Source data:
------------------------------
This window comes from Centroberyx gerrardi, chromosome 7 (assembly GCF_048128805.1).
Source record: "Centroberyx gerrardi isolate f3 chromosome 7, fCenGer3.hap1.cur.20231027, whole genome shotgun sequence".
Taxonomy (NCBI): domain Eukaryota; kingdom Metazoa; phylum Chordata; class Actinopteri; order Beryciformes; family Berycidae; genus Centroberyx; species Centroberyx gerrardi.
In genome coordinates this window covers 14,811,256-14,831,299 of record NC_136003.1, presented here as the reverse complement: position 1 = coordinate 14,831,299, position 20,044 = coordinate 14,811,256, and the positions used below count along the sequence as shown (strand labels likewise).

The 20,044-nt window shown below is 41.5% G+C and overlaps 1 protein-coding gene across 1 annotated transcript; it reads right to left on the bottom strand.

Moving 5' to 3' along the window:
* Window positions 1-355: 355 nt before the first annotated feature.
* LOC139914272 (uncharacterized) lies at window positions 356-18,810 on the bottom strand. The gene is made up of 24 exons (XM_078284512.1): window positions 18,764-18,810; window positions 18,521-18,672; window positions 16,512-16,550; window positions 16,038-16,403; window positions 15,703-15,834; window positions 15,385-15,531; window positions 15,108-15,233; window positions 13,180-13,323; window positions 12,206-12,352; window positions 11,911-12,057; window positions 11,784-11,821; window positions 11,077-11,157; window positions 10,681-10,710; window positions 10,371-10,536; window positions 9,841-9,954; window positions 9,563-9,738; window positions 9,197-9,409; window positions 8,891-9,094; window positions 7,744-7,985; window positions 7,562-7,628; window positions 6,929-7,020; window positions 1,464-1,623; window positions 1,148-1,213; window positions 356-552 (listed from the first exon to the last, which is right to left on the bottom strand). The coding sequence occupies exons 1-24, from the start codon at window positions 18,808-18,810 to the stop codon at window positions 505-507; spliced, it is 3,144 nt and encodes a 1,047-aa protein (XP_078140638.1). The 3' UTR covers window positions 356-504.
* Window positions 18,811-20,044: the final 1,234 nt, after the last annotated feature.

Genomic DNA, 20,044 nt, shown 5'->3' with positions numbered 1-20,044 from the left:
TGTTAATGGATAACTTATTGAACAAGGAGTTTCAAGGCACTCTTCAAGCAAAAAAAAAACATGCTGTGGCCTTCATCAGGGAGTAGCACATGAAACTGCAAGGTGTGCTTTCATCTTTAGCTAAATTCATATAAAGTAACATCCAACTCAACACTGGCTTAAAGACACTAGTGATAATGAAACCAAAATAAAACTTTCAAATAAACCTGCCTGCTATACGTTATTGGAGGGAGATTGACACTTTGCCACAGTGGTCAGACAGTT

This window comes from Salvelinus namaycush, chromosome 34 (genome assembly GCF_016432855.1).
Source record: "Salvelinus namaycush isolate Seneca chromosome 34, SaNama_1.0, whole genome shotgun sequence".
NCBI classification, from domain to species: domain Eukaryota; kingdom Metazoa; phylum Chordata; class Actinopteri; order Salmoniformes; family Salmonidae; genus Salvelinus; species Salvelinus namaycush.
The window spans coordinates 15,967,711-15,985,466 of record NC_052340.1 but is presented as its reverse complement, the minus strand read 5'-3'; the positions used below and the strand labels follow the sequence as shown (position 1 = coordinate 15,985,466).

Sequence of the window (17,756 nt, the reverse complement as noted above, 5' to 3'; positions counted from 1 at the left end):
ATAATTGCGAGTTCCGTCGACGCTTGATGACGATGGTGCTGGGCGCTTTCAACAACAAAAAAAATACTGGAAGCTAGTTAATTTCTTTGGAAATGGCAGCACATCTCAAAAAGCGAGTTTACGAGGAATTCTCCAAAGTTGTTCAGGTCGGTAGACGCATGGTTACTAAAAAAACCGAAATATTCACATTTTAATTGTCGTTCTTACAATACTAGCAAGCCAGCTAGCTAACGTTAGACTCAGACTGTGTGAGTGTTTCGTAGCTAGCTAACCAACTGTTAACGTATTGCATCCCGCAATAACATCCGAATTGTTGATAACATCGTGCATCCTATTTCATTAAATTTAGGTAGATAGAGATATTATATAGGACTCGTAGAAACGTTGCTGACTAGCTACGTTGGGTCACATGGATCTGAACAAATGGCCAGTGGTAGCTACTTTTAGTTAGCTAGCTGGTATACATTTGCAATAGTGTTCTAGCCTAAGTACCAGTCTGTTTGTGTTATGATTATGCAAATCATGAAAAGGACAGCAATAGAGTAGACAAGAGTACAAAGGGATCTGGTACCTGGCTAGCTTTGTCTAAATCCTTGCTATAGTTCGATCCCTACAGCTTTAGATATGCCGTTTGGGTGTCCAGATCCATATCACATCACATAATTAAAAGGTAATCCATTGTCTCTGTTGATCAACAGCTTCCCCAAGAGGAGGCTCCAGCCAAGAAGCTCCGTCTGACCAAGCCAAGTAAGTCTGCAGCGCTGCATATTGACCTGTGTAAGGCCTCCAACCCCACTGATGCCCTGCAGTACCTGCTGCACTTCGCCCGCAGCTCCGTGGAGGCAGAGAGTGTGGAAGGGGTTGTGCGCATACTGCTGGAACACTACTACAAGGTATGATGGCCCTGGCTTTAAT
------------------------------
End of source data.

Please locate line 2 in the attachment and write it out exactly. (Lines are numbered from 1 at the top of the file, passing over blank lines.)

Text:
Source record: "Centroberyx gerrardi isolate f3 chromosome 7, fCenGer3.hap1.cur.20231027, whole genome shotgun sequence".